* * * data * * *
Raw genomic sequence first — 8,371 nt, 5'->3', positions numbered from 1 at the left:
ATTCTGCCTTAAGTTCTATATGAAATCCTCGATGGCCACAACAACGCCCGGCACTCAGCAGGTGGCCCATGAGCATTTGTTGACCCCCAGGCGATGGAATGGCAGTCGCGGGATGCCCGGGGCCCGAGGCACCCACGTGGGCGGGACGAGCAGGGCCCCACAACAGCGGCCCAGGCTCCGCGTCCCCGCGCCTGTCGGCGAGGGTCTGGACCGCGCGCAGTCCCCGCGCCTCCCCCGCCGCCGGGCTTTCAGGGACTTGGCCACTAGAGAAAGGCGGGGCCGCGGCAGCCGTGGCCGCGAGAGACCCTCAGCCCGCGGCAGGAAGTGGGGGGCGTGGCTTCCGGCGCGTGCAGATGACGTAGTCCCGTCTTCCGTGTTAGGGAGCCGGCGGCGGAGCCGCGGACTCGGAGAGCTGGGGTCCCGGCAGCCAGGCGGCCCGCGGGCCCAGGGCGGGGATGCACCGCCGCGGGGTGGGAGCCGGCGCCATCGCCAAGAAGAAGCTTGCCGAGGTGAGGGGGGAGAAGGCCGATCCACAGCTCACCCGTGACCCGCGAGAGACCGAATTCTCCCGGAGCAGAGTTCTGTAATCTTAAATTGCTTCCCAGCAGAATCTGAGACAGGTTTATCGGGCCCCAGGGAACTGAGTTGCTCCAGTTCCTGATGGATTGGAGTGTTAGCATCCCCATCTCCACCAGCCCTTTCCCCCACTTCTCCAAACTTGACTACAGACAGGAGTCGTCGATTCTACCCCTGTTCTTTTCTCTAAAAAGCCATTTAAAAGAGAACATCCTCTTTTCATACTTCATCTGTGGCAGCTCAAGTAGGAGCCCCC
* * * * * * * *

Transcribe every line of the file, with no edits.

Raw genomic sequence first — 8,371 nt, 5'->3', positions numbered from 1 at the left:
ATTCTGCCTTAAGTTCTATATGAAATCCTCGATGGCCACAACAACGCCCGGCACTCAGCAGGTGGCCCATGAGCATTTGTTGACCCCCAGGCGATGGAATGGCAGTCGCGGGATGCCCGGGGCCCGAGGCACCCACGTGGGCGGGACGAGCAGGGCCCCACAACAGCGGCCCAGGCTCCGCGTCCCCGCGCCTGTCGGCGAGGGTCTGGACCGCGCGCAGTCCCCGCGCCTCCCCCGCCGCCGGGCTTTCAGGGACTTGGCCACTAGAGAAAGGCGGGGCCGCGGCAGCCGTGGCCGCGAGAGACCCTCAGCCCGCGGCAGGAAGTGGGGGGCGTGGCTTCCGGCGCGTGCAGATGACGTAGTCCCGTCTTCCGTGTTAGGGAGCCGGCGGCGGAGCCGCGGACTCGGAGAGCTGGGGTCCCGGCAGCCAGGCGGCCCGCGGGCCCAGGGCGGGGATGCACCGCCGCGGGGTGGGAGCCGGCGCCATCGCCAAGAAGAAGCTTGCCGAGGTGAGGGGGGAGAAGGCCGATCCACAGCTCACCCGTGACCCGCGAGAGACCGAATTCTCCCGGAGCAGAGTTCTGTAATCTTAAATTGCTTCCCAGCAGAATCTGAGACAGGTTTATCGGGCCCCAGGGAACTGAGTTGCTCCAGTTCCTGATGGATTGGAGTGTTAGCATCCCCATCTCCACCAGCCCTTTCCCCCACTTCTCCAAACTTGACTACAGACAGGAGTCGTCGATTCTACCCCTGTTCTTTTCTCTAAAAAGCCATTTAAAAGAGAACATCCTCTTTTCATACTTCATCTGTGGCAGCTCAAGTAGGAGCCCCC